“There are also many writers,” she says, “who receive pensions lower than the standard minimum because various career paths may have been at odds with their primary professional goals, which were in writing.

Audiobooks in the slow lane

Indian publishing houses are yet to build capabilities to produce audiobooks

Written by Venkata Susmita Biswas for Financial Express

January 31, 2022

According to a 2020 Nielsen India report on books, around 63% of consumers still read physical books though, while 31% read ebooks, and the remaining 6% opt for the nascent market of audiobooks.

The ongoing pandemic has given a fillip to the habit of listening to content. As per a report by Redseer Consulting, by the end of 2021, India was estimated to have 95 million monthly active users (MAUs) in the overall audio category. This is a 34% increase from 71 million active users in 2020.

According to a 2020 Nielsen India report on books, around 63% of consumers still read physical books though, while 31% read ebooks, and the remaining 6% opt for the nascent market of audiobooks. Audible and Storytel are the dominant players in this market, with the former promoting its audiobooks through Alexa by making more than 100 Audible titles free to listen. Storytel has introduced a Rs 399 per year plan for regional language audiobooks alone.

Playing by the ear

Yogesh Dashrath, country manager, Storytel India says that in the four years that the company has been operating in India, he has witnessed the audiobooks market mature, not only “in terms of the number of trials taking place, but also the amount of time people spend on listening to books”. Dashrath estimates that an average listener on the app consumes about 15 hours of content every month.

Shailesh Sawlani, VP and country GM, Audible India, observes that listening patterns have shifted during the last two years. “Earlier we would see peaks in user traffic to the app in the morning and evening, possibly when people were commuting, but now that has spread out during the day,” he says.

Spirituality, wellbeing, and self-development are among the most sought-after genres of audiobooks on these platforms. Both these platforms are also doubling down on short-form content to engage users. Storytel has released three Marathi audio dramas and developed five-minute romance stories and podcasts. “The low-entry barrier in creating non-scripted host-based podcasts means there are many such podcasts out there. Consequently, podcasting is bigger than audiobooks at the moment,” admits Dashrath.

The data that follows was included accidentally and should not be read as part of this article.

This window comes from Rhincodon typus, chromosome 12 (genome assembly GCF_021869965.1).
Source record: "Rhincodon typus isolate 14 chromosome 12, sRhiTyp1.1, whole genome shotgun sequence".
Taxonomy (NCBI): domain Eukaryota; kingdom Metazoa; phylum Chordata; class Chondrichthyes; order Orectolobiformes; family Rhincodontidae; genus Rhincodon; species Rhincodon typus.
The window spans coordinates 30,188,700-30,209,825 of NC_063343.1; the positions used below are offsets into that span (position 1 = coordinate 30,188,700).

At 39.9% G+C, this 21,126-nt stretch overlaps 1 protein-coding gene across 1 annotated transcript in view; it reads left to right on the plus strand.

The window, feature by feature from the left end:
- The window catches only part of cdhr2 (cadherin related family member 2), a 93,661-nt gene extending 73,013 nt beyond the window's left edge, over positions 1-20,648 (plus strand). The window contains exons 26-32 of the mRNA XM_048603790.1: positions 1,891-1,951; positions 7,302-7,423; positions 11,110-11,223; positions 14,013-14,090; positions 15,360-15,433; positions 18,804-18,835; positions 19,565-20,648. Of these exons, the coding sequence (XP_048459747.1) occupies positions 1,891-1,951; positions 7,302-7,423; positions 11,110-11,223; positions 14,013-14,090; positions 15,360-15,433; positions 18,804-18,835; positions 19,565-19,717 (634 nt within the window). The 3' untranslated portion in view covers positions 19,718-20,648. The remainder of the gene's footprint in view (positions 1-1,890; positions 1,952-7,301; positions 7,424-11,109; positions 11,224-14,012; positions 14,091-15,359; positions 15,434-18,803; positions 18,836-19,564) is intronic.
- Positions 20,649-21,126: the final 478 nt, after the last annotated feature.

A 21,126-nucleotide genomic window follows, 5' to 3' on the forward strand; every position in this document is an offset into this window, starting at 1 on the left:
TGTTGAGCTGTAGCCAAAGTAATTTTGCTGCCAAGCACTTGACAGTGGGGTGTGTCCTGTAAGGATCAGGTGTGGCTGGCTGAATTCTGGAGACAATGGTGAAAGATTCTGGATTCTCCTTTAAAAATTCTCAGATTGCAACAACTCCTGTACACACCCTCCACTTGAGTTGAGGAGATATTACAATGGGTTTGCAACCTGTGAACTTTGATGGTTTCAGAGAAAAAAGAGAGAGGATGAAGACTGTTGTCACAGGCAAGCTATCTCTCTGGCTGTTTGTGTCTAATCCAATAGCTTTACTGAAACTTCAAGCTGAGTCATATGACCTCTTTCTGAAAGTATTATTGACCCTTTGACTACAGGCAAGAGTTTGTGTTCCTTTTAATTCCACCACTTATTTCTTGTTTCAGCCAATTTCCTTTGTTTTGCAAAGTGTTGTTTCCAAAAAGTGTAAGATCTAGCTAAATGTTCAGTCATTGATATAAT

Audible, too, ventured into podcasts hosted by celebrities. It hosts 150 exclusive podcasts and Audible Originals, in addition to over 40,000 other podcasts. “New Audible Originals that are free to listen to include shows featuring celebrities like Sanya Malhotra, Varun Sharma, Kubbra Sait, etc,” says Sawlani.

Both Audible and Storytel follow a paid subscription model. Users can earn one credit to buy a book every month on Audible at Rs 200 per month. Storytel’s unlimited plan costs Rs 299 per month. Platforms hope that making a part of their library free to listen will draw audiences that do not want to subscribe. Dashrath reveals that 60% of Storytel’s paying subscribers reside in metro cities.

Not a page turner?

Even celebrated personalities like Barack Obama, Priyanka Chopra and Stephen Fry opt for simultaneous releases of their audiobooks along with the paperback/ ebook versions, and narrate their own books, Indian publishing houses and authors are yet to take the plunge.

Thomas Abraham, MD, Hachette India, explains that an audiobook is not a natural part of a book deal in India. “Creating an audiobook requires extra investments behind studio recording, hiring talent to narrate it, and packaging,” he says. As a result, publishers currently license out the rights to creating an audiobook to platforms that have the relevant infrastructure.

Publishers in the US and European countries tend to own studios to create audio content. Indian publishers are not there yet. According to industry estimates, the cost of producing a basic audiobook is about Rs 1 lakh in India.

Dheeraj Sinha, the CEO and chief strategy officer, South Asia — Leo Burnett, says podcasts are currently more popular than audiobooks as people are able to learn something new within a 30-60-minute listen.